If you are promoting a conspiracy theory that the Soviets wouldn't have got jets but for the naivety of the Brits (and I hope you are not) then I would refer you to the development of Soviet atomic weapons, where espionage results were used to guide development, but that designers were kept at arms length so they developed indigenous capacity. Joe 1 was a Fatman design, inspired by espionage, but Joe 2 (RDS-2) was a novel, native, design, already under assembly when Joe 1 was detonated (Soviet testing was slow as they required a stockpile before showing their hand).


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#3 Armand

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Posted 02 January 2017 - 11:19 PM   Best Answer

I Think the A of F is caught in the trouble wich I also have experienced: The headline isn't to edit.
In this case I imagine the lack of the word 'not' (possible as: didn't), wich would give more meaning :-/

#4 TheArtOfFlight

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Posted 03 January 2017 - 11:42 AM

I Think the A of F is caught in the trouble wich I also have experienced: The headline isn't to edit.
In this case I imagine the lack of the word 'not' (possible as: didn't), wich would give more meaning :-/

You are quite correct it should have been "didnt" get. And yes my question is did the Russians & US simply want to quicken the process and receive a ready made/developed/out of the box jet engine. Or were there genuine advanced jet programs running already. I have read reports that say the RR Derwent & Nene engines were simply copied or built under license by Mig & General Electric. Some sources claim the Bell XP was a result of British jet technology but i was of the understanding the Bell XP was more of a rocket than a jet....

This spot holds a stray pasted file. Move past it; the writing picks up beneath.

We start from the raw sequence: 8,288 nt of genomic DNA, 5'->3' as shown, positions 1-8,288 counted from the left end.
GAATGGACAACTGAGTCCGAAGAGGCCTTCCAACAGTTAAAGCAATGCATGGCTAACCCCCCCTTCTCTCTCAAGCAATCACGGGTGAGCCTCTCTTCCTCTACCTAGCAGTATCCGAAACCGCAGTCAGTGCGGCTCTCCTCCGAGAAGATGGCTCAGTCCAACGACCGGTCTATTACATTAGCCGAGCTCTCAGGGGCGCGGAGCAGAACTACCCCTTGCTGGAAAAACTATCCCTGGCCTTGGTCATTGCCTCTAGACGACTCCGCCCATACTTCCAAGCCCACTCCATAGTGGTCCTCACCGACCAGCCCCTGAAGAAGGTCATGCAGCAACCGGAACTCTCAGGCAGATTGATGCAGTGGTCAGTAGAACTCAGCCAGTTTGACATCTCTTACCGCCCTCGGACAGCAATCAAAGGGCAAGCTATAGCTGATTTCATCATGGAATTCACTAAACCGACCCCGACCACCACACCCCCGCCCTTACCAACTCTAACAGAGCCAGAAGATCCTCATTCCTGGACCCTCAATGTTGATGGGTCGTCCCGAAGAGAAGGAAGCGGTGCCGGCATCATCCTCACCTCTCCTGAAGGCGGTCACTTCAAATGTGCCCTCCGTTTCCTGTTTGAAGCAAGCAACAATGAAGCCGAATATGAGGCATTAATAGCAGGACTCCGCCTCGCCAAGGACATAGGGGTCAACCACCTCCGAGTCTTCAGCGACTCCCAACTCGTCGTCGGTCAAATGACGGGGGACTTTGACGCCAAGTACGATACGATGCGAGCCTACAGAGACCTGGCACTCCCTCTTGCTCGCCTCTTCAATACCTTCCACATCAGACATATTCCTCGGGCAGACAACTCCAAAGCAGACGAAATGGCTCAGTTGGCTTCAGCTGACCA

#5 Ricky

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Posted 03 January 2017 - 03:31 PM

Title edited.

As far as i know (which isn't very far) the USSR had jet engines in development but (as with the Americans) gratefully used the reliable and proven British designs until their own matured.

#6 curmudgeon

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Posted 04 January 2017 - 12:30 PM

I think Ricky has hit it. It was all new. Only the Germans needed jet propulsion so they committed too early and also needed to compromise their designs (hardened steel rather than appropriate high temperature alloys). The US benefitted enormously from access to Brit technology (IP) and built several engines under licence until the mid 50s. But by the end of the 40s they were making their own qualitative advances (something to do with stators from memory). Somewhere there is a website on the intertwinings of jet engine development from about 1940 to the early 1960s ...